In [13]:
#Error bars
fig10 = plt.figure()
x = np.arange(0,1,0.1)
y = np.sin(np.exp(x))
error = 0.05 + 0.05*x
plt.errorbar(x,y,xerr=error,fmt='-o')
plt.title('Error Bars for an Arbitrary Function')
plt.xlabel('x')
plt.ylabel('y')
plt.savefig('errorbars.png',bbox_inches='tight')
plt.show()

Advanced Visualization Techniques: maps

In [13]:
import matplotlib.pyplot as plt
import matplotlib.cm
 
from mpl_toolkits.basemap import Basemap
from matplotlib.patches import Polygon
from matplotlib.collections import PatchCollection
from matplotlib.colors import Normalize

Using Maps to Visualize

It is often worthwhile to put these data points on a map. A map provides several advantages which include:

  1. Provide context to certain patterns or clusters present within the data
  2. Provide information that can explain outliers
  3. Facilitate explanations to trends that have a real life counterpart.

Maps can be generated using Basemap, a toolkit extension for matplotlib

In [14]:
plt.figure()

plt.subplot()

# The coordinates for the bounding box of the map
westlimit=-127.09; southlimit=24.17; eastlimit=-63.72; northlimit=49.81

# Define the map object
america = Basemap(resolution='i',
                projection='merc',
                llcrnrlon=westlimit,llcrnrlat=southlimit,
                urcrnrlon=eastlimit,urcrnrlat=northlimit)

# Draw the lines on the map
america.drawmapboundary(fill_color='#46bcec')
america.fillcontinents(color='#f2f2f2',lake_color='#46bcec')
america.drawrivers(color='#46bcec')
america.drawcoastlines()

america.readshapefile('./resources/states/cb_2016_us_state_500k', 'states')

plt.show()
/home/cai29/anaconda3/lib/python3.6/site-packages/mpl_toolkits/basemap/__init__.py:1767: MatplotlibDeprecationWarning: The get_axis_bgcolor function was deprecated in version 2.0. Use get_facecolor instead.
  axisbgc = ax.get_axis_bgcolor()

This map of the US is pretty baren...what can we do to fill it?

Well, lets try to plot some points.

In [15]:
plt.figure()

plt.subplot()

# The coordinates for the bounding box of the map
westlimit=-127.09; southlimit=24.17; eastlimit=-63.72; northlimit=49.81

# Define the map object
america = Basemap(resolution='i',
                projection='merc',
                llcrnrlon=westlimit,llcrnrlat=southlimit,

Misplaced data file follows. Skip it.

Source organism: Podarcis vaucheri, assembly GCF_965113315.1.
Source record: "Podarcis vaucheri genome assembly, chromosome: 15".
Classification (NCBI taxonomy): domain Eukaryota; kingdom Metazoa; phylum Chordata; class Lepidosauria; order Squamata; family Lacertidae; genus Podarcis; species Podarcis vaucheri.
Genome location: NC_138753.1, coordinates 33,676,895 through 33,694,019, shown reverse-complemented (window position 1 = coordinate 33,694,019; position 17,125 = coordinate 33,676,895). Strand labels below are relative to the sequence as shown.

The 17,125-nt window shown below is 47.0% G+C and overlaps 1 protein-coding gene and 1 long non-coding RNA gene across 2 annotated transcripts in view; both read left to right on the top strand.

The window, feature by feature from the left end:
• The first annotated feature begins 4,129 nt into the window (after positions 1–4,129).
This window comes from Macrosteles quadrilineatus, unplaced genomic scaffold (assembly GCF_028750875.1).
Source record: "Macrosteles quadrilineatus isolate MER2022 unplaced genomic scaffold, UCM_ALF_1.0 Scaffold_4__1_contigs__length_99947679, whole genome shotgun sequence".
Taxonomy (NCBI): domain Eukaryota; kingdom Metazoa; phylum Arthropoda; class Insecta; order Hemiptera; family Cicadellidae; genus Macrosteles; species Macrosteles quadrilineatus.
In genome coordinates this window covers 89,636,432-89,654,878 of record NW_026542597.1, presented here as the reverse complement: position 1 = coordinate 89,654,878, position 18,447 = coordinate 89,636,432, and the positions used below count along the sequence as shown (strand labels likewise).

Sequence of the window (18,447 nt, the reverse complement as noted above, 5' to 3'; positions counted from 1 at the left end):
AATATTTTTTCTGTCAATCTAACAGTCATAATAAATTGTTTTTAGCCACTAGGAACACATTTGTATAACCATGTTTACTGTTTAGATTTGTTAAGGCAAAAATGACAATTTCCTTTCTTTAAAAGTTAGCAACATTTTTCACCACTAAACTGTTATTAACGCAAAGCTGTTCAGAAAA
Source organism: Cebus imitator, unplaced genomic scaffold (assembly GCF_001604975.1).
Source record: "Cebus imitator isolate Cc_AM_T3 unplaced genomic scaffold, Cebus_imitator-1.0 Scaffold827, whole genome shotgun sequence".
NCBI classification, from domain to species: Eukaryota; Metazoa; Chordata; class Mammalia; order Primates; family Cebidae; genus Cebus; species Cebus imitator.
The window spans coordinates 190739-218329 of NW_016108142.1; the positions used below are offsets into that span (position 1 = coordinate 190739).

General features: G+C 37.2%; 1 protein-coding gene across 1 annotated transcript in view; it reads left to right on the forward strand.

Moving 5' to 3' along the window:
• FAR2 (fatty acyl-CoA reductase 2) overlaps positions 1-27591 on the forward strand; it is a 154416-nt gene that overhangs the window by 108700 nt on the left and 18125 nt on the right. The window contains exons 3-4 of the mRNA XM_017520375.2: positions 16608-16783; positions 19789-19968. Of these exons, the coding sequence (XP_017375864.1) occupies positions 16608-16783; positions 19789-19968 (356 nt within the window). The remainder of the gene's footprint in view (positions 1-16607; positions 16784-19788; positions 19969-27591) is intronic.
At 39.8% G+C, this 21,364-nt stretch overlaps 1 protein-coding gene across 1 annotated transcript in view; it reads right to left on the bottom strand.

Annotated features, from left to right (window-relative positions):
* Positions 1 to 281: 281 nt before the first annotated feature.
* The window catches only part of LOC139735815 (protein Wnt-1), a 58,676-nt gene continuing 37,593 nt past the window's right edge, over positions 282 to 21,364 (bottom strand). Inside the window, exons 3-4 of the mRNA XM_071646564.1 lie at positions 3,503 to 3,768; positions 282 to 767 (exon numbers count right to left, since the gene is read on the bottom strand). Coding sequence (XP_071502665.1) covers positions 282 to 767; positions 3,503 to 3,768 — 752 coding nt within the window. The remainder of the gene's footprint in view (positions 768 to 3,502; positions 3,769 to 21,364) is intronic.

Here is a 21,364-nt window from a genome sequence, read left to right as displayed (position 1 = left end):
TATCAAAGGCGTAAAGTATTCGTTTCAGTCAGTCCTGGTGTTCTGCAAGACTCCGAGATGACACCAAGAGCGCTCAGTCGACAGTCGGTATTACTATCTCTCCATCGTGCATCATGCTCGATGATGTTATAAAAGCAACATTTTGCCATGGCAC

urcrnrlon=eastlimit,urcrnrlat=northlimit)

# Draw the lines on the map
america.drawmapboundary(fill_color='#46bcec')
america.fillcontinents(color='#f2f2f2',lake_color='#46bcec')
america.drawrivers(color='#46bcec')
america.drawcoastlines()

america.readshapefile('./resources/states/cb_2016_us_state_500k', 'states')

# Some Random Sales data with geo-coordinates
records = pd.read_csv('./resources/SalesJan2009.csv')

# For each pair of latitude and longitude, get their map projection
# and plot that projection onto the map.
for lat, long in records[['Latitude','Longitude']].as_matrix():
    x, y = america(long, lat)
    america.plot(x,y, 'o', markersize=5, color='#e17362')


plt.show()
/home/cai29/anaconda3/lib/python3.6/site-packages/mpl_toolkits/basemap/__init__.py:1767: MatplotlibDeprecationWarning: The get_axis_bgcolor function was deprecated in version 2.0. Use get_facecolor instead.
  axisbgc = ax.get_axis_bgcolor()
/home/cai29/anaconda3/lib/python3.6/site-packages/mpl_toolkits/basemap/__init__.py:3260: MatplotlibDeprecationWarning: The ishold function was deprecated in version 2.0.
  b = ax.ishold()
/home/cai29/anaconda3/lib/python3.6/site-packages/mpl_toolkits/basemap/__init__.py:3269: MatplotlibDeprecationWarning: axes.hold is deprecated.
    See the API Changes document (http://matplotlib.org/api/api_changes.html)
    for more details.
  ax.hold(b)

The above map plotting provides context to the plot, and provides information on

  1. Why there are gaps between certain data points ( rivers )
  2. Why certain clusters are formed where they are ( near waterfronts and major roads )

Interactive Plots

Let's use plotly package to create interactive plots. Interactivity matters because it allows further analysis and isolation of certain parts of the data.

In [16]:
import plotly.plotly as py
import plotly.graph_objs as go
In [18]:
myIris = pd.concat([X,Y], axis=1)

x0 = myIris[myIris[0] == 0]['Sepal Width']
x1 = myIris[myIris[0] == 1]['Sepal Width']
x2 = myIris[myIris[0] == 2]['Sepal Width']
trace0 = go.Histogram(x=x0)
trace1 = go.Histogram(x=x1)
trace2 = go.Histogram(x=x2)

data = [trace0,trace1,trace2]

layout = go.Layout(barmode='stack')
fig = go.Figure(data=data, layout=layout)

py.iplot(fig)
Out[18]:

Animation

There are additional visual tools that you can use, that for the scope of this course we will only mention. Please refer to these links:
https://matplotlib.org/api/animation_api.html

https://matplotlib.org/2.0.0/mpl_toolkits/index.html

Terms to review

  1. Data Visualization
  2. Histogram
  3. Density plot
  4. plotly
  5. animation

Further reading

Sources

[1] Hastie, Trevor, et al. Elements of Statisical Learning.